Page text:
Cops looking into corruption allegations
A high-ranking member of Cayman’s National Housing Development Trust board was arrested Monday at his George Town home in connection with a misconduct investigation by the Royal Cayman Islands Police Service.
Sources familiar with the probe said the investigation into trust-related matters had been proceeding for a number of months and was not directly connected to the construction of affordable homes in East End and West Bay.
The housing trust recently opened 12 affordable homes in East End for qualifying members of the public approved under the lower income home-buying programme.
Community Affairs Minister Mike Adam said Tuesday that the individual – who the Caymanian Compass is not naming because he had not been charged by press time – had resigned from the housing trust board either late Monday or early Tuesday.
According to a statement released by police on Monday: “The Royal Cayman Islands Police Service has launched an investigation into allegations of misconduct within the National Housing Development Trust.
“As part of that investigation a 59-year-old man was arrested at his home in the George Town area [Monday] morning. He was arrested in terms of sections 13 and 17 of the Anti-Corruption Law 2010, as well as suspicion of obtaining property by deception.”
Sections 13 and 17 of Cayman’s Anti-Corruption Law relate to breach of trust and abuse of public office, respectively.
Section 13 reads: “A public officer or member of the Legislative Assembly who, in connection with the duties of his office, commits fraud or a breach of trust is liable on conviction on indictment to imprisonment for a term of five years, whether or not the fraud or breach of trust would be an offence if it were committed by a private person.”
Section 17 reads: “A public officer or a member of the Legislative Assembly who does or directs to be done, in abuse of the authority of his office, any arbitrary act prejudicial to the rights of another, commits an offence and is liable on summary conviction to imprisonment for a term of two years.”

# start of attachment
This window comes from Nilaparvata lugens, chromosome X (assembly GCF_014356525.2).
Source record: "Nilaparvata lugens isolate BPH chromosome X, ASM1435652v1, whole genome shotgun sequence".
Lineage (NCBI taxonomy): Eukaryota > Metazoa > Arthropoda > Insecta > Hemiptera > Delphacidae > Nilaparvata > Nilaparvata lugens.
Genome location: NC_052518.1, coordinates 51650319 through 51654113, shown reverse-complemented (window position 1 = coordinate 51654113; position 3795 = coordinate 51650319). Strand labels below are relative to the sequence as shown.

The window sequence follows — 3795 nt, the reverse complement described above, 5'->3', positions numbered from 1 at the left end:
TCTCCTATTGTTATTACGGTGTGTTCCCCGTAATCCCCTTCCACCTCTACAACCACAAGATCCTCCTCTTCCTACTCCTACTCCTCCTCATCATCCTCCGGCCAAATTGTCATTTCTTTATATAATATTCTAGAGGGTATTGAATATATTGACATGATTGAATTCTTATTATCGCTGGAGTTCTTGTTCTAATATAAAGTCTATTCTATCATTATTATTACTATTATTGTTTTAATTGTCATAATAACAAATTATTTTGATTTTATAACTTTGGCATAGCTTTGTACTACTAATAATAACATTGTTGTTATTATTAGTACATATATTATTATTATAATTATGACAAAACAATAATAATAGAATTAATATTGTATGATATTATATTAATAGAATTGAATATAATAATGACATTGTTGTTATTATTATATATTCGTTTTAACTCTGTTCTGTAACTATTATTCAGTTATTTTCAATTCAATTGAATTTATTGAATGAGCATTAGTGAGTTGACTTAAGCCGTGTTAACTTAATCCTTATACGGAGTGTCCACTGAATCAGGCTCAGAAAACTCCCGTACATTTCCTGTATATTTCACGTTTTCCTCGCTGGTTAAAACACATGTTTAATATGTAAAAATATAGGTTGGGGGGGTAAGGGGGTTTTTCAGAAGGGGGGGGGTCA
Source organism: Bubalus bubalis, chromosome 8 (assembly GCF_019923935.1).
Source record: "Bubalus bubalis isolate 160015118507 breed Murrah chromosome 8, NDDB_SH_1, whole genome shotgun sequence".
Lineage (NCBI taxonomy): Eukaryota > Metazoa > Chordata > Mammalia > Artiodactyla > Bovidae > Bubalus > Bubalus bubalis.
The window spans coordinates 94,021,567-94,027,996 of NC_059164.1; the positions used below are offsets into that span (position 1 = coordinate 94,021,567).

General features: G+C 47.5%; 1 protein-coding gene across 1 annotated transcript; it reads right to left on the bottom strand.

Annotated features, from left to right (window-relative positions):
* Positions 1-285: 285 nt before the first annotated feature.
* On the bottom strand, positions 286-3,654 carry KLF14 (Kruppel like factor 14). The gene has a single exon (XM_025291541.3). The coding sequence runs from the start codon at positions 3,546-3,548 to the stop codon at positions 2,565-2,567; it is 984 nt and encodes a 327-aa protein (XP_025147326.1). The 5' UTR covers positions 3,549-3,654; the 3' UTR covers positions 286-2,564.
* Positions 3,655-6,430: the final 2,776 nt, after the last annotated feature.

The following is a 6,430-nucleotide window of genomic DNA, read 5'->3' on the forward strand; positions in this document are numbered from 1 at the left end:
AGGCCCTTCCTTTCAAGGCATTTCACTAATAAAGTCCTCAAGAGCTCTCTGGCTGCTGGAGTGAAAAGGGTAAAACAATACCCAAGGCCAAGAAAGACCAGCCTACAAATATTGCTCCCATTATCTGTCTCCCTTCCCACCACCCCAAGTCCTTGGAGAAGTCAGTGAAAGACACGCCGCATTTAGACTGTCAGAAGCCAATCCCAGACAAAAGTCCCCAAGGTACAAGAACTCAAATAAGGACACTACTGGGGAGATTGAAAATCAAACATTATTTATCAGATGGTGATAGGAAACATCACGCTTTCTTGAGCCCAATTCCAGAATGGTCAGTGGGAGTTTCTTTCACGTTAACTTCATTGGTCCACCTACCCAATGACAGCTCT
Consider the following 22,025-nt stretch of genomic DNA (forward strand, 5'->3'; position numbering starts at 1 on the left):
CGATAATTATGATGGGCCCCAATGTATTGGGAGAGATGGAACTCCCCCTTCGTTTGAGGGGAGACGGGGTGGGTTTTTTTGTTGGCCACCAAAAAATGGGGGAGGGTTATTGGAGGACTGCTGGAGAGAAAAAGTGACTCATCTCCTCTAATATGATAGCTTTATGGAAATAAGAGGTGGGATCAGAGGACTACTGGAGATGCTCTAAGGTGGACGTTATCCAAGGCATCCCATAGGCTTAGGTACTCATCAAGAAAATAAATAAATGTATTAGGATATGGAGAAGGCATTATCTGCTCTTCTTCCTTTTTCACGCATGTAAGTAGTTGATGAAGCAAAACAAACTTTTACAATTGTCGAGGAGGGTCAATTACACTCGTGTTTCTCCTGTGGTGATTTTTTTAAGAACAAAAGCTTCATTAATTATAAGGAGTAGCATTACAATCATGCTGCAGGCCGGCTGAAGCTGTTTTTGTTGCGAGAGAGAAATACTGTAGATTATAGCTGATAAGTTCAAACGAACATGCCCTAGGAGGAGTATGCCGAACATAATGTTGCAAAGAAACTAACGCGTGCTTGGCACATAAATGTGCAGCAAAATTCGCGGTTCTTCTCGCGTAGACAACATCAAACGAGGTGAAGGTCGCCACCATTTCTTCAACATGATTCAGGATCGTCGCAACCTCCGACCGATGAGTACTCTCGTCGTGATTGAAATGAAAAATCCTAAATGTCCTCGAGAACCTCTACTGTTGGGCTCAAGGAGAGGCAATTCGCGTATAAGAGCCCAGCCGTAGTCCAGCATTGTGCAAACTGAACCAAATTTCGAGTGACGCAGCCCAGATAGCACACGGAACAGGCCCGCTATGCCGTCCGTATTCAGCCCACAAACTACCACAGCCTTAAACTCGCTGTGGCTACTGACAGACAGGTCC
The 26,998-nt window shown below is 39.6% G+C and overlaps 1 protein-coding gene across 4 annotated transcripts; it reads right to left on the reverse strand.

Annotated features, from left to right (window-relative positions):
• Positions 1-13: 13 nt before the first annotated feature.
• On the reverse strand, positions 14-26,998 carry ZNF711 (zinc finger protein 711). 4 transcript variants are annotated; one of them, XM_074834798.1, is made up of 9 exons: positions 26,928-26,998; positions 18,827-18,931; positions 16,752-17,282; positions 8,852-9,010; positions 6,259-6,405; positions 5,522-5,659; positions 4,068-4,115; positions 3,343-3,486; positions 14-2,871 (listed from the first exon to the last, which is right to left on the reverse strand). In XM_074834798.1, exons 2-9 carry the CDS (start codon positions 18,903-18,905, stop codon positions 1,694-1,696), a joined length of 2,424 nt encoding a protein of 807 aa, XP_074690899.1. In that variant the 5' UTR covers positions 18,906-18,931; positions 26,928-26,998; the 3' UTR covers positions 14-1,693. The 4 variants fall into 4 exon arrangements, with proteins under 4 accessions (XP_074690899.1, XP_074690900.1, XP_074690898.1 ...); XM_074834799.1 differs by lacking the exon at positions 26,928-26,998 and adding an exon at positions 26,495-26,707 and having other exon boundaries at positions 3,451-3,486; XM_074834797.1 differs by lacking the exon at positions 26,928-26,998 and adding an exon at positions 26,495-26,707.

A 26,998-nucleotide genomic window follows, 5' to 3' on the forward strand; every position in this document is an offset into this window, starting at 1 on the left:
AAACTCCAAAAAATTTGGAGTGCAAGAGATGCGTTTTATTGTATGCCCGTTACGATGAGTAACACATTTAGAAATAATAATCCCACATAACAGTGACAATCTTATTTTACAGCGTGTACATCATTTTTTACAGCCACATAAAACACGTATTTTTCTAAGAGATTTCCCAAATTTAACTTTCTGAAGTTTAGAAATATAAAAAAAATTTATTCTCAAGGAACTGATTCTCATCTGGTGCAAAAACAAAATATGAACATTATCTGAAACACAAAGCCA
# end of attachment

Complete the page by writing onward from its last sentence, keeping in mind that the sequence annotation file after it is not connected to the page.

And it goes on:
Section 17 also notes the prison term becomes three years upon conviction if the abuse of office is done for purposes of a loan, reward or other advantage or benefit.
The Compass has learned some complaints related to the housing trust project in East End were made to MLA Arden McLean about a year ago.
Mr. McLean declined to discuss the specific nature of the allegations.
“There were many complaints made to me by my constituents surrounding that housing project,” Mr. McLean said Tuesday. “I have a responsibility as a representative for the people of East End. Part of that responsibility is to protect them from vultures … or anything that would adversely affect them.”
Mr. McLean said, in his view, some of the complaints were “serious”, but he wasn’t aware what became of them after their forwarding to the appropriate authorities.
“It’s disappointing to say the least … that a public official has been arrested,” he said. “I hope this doesn’t affect the people of East End moving into those homes. My understanding is the [National Housing Development Trust] shut down [Monday].”
Minister Adam said there should not be any interruption to the affordable housing initiative in East End because of the arrest.
“We have about nine of [the East End homes] occupied, and the others are just a matter of time,” Mr. Adam said.
The Compass contacted the offices of the housing trust on Dorcy Drive in George Town, which were open on Tuesday morning. General Manager Janet James directed questions to the housing office when she was contacted on Tuesday.
Police declined to comment further as to whether they had searched the housing trust offices as part of their investigation.
Attempts to contact other National Housing Trust Board members were not successful by press time.